Each week here at the Australian Writers’ Centre, we dissect and discuss, contort and retort, ask and gasp at the English language and all its rules, regulations and ridiculousness. It’s a celebration of language, masquerading as a passive-aggressive whinge about words and weirdness. This week, we're taking a shot in the dark…
Q: Hey AWC, my friend and I were trying to guess how many rooms there are in Buckingham Palace.
A: A right royal dilemma.
Q: We had no real idea, but I took a shot in the dark with 180 and she took a stab in the dark with 359. Who was correct?
A: Well you’re both way out. There are 775 rooms.
Q: First, wow. Second, no I didn’t mean that. I meant whose phrase was correct? Is a wild guess a “shot in the dark” or a “stab in the dark”?
A: Oh! Well, it’s both of course.
Q: Ugh, again? Why can’t English just make up its mind!
A: Well that’s tricky when you’re a constantly evolving language…
Q: So, is it a geography thing? Perhaps Americans use “shot” because of their Second Amendment rights?
A: Um, no.
Q: Why would you even want those heavy, furry paws anyway?
Q: It’s odd they’d want the right to bear arms. I personally think they’d be uncomfortable – I’m fine with my normal human arms.
A: You’re hilarious. Now do the 13th Amendment.
Q: I’m not your slave.
A: Anyway, there appears to be no specific American favouritism for one or the other. However, the world in general seems to use “shot in the dark” a whole lot more. It was the original.
Q: But daggers were around before guns!
A: Sure, but this phrase came along when both weapons already existed, so that’s irrelevant. In fact, the earliest appearance of “shot in the dark” in text was in 1895 – George Bernard Shaw writing in a publication called The Saturday Review. It’s likely that the “stabby” variant came after that, not before it.
Q: Fair enough.
A: In fact, “stab” was busy around this time. During the 1880s it debuted the figurative use of “stabbing someone in the back” for treacherous betrayal.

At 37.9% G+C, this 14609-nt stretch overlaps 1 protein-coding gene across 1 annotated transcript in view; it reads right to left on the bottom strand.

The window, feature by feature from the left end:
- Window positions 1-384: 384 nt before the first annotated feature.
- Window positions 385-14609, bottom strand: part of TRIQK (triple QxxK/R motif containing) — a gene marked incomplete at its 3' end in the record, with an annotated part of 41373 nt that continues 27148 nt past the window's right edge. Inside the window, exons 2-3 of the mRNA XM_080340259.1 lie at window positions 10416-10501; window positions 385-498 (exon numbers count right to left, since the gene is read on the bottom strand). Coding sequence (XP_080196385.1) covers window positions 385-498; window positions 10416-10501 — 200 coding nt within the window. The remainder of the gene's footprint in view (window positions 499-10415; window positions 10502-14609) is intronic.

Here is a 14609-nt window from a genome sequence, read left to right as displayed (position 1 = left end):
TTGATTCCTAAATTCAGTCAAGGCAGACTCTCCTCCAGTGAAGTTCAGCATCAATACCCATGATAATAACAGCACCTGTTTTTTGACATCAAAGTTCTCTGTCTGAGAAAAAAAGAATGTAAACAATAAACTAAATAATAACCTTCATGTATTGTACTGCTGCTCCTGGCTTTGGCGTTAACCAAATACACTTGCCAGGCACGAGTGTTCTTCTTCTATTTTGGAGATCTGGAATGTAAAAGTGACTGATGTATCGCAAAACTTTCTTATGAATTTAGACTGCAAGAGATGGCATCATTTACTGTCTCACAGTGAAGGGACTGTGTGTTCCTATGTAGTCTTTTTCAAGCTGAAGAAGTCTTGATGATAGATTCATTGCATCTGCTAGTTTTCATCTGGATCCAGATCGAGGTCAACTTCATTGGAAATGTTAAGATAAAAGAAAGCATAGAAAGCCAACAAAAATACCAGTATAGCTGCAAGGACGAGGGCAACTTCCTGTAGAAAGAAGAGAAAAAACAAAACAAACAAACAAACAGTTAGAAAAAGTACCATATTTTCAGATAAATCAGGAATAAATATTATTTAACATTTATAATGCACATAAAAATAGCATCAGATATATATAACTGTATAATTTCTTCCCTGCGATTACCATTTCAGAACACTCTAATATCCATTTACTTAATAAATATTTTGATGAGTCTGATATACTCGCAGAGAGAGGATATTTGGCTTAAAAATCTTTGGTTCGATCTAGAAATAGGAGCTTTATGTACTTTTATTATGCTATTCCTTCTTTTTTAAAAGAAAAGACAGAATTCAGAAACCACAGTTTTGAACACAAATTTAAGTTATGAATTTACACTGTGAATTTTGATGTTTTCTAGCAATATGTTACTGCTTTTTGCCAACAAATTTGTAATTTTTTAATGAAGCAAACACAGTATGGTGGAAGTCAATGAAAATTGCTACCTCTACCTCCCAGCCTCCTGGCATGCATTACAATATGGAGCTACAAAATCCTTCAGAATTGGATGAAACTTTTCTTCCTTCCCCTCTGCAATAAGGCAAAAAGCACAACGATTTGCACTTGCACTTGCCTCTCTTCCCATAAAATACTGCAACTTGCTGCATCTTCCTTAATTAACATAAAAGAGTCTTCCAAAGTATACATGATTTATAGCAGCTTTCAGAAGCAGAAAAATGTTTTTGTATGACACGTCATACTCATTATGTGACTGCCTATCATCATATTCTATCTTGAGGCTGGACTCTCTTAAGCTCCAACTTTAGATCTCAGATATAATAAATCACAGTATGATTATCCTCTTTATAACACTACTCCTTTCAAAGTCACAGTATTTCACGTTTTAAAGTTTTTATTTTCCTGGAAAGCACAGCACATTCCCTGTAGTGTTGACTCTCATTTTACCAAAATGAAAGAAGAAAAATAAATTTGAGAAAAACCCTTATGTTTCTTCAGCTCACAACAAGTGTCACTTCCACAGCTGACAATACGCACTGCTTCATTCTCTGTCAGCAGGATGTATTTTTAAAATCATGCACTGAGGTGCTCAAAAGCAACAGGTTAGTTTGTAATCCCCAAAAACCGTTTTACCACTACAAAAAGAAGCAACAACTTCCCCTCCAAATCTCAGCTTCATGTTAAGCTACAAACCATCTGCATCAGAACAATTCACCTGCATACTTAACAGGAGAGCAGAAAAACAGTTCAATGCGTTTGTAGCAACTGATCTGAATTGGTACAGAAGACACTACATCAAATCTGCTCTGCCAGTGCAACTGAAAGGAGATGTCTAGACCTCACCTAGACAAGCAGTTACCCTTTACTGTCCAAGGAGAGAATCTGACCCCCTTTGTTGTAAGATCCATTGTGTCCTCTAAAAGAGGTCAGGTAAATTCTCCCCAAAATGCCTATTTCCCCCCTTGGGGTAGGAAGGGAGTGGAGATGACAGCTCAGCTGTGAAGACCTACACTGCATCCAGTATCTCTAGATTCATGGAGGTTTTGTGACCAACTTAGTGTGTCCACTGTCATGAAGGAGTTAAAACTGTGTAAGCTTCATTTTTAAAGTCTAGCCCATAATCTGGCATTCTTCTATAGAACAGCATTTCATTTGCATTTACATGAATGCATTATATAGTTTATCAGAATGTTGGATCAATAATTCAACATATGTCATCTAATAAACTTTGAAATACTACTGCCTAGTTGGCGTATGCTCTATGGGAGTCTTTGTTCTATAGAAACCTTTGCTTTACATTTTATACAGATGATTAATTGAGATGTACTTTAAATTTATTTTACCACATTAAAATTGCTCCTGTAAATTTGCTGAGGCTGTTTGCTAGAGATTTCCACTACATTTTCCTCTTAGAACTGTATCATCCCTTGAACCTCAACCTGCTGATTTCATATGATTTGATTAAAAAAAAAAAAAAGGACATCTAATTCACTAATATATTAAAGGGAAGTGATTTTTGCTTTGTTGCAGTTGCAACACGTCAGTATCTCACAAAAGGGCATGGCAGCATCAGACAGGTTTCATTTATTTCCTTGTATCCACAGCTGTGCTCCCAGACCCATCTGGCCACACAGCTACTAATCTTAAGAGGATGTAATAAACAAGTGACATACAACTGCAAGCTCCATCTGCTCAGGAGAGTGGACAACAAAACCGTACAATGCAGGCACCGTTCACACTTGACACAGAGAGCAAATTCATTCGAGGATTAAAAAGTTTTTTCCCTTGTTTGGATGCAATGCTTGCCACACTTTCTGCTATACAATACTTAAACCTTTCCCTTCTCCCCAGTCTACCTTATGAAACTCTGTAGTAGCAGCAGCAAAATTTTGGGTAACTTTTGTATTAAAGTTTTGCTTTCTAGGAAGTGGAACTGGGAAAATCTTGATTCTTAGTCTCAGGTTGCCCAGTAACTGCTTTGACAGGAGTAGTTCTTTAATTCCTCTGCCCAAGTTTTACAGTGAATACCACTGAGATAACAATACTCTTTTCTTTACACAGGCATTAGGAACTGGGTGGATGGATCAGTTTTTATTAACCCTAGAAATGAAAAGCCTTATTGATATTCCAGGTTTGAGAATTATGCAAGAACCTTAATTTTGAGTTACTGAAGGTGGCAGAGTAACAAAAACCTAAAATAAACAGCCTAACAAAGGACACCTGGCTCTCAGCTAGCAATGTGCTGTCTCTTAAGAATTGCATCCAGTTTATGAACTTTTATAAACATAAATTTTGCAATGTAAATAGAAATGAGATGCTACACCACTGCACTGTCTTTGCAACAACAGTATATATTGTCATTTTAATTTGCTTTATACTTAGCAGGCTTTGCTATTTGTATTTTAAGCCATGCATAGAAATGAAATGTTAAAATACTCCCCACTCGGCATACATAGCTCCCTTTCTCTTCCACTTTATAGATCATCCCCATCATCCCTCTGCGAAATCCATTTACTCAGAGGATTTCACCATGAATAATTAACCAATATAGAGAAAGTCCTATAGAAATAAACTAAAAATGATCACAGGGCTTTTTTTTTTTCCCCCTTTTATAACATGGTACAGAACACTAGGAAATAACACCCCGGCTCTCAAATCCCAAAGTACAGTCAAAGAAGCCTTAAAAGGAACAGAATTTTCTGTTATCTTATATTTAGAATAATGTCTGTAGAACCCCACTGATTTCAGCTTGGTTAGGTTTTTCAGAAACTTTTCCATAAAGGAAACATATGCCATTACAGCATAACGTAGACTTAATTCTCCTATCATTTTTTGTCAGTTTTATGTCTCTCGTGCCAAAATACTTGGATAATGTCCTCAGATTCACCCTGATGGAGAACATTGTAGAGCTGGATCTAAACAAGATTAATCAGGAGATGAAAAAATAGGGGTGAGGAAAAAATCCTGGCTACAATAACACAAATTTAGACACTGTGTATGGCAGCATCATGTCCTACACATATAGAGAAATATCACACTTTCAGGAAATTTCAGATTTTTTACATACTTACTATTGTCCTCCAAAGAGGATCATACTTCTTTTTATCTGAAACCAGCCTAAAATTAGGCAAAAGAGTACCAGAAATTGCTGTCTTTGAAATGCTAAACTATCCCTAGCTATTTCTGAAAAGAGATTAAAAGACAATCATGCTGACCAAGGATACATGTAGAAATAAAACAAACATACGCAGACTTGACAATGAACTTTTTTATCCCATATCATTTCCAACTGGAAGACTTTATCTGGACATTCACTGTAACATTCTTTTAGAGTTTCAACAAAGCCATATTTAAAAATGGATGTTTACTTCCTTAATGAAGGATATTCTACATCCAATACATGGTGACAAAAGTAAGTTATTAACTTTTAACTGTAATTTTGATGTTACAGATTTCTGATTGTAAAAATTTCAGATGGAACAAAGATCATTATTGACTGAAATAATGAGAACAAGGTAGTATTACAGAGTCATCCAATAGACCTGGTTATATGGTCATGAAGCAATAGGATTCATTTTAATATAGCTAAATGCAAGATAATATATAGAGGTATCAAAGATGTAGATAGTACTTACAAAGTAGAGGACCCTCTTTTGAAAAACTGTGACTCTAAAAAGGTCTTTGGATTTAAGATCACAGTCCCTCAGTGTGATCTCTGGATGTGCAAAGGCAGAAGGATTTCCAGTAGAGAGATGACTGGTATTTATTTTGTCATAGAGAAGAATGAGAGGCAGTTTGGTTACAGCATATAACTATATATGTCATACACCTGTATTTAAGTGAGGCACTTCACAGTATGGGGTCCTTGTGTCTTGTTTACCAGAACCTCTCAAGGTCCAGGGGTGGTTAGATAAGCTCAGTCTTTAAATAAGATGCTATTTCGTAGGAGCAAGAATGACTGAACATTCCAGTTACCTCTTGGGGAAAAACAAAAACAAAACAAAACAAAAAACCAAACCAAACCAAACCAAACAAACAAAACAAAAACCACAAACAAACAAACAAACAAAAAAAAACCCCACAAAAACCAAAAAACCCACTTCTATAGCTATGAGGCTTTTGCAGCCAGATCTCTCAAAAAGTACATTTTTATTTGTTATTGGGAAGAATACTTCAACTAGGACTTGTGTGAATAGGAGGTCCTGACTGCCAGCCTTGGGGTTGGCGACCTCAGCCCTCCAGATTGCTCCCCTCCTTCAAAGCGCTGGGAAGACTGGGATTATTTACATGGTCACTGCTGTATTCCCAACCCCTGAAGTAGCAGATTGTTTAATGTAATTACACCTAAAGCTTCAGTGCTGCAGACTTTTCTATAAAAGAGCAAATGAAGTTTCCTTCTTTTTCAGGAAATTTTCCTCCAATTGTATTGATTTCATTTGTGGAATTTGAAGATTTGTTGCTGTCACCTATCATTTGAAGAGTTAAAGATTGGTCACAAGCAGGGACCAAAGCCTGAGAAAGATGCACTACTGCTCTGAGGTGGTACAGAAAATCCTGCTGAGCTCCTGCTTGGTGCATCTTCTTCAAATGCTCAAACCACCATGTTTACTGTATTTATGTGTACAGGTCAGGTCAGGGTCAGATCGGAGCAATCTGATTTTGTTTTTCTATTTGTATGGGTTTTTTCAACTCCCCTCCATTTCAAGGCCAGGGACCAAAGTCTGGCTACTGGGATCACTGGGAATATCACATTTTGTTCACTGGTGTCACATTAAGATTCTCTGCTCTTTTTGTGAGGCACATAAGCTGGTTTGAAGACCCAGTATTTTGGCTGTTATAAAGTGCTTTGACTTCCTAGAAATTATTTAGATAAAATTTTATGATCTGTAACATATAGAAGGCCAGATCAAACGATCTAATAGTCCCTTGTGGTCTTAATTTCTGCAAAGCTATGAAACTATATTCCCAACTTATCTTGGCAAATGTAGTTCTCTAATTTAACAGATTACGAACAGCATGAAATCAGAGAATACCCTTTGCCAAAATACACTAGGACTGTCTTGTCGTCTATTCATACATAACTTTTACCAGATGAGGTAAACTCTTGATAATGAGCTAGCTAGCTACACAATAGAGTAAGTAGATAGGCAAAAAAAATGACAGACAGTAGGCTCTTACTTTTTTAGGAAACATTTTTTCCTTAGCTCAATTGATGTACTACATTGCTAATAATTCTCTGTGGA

Q: Jack the Ripper wasn’t very figurative. And he was around in the 1880s.
A: Okay sure. But he stabbed women in the throat, not the back.
Q: Fair enough. Carry on.
A: Anyway, it wasn’t until 1895 (the same year Bernard Shaw was shooting in the dark) that a “stab” became synonymous with “a try” – for example, “I’ll have a stab at that”. That’s why it’s unlikely that “stab in the dark” would have been earlier.
Q: So if it’s just an innocent wild guess, why does it have to sound so murderous? Who killed the lights?
A: Well, “in the dark” in this context is to be in a state of ignorance – first used in this figurative sense in the 1670s. It’s where we later got “dark horse” from – nothing to do with colour, but instead the same “unknown” meaning of dark.
Q: Are you sure it’s not Professor Plum with the dagger, in the study?
A: Absolutely sure. But feel free to use either the dagger or revolver if you want to express a wild guess.
Q: All this reminds me of my great uncle Wyatt who used to own a bar. The power was always going out there so there were plenty of shots in the dark at that fine establishment.
Q: Maybe a few stabbings too, now that I think about it…
A: Would you like to take a stab at a summary?
Q: Okay. I’m fine to use either “shot” or “stab” in the dark in my writing, although “shot” is the original version of the two. Essentially however, both mean the same thing – a wild, uninformed guess. Where no one dies.
A: That’s the upshot.
Q: I’m still shocked about Buckingham Palace having 775 rooms. You’d just get finished cleaning them and have to start again.
A: Good point.
Q: Time to shoot through?
A: Sure, let’s get well shot of this topic…
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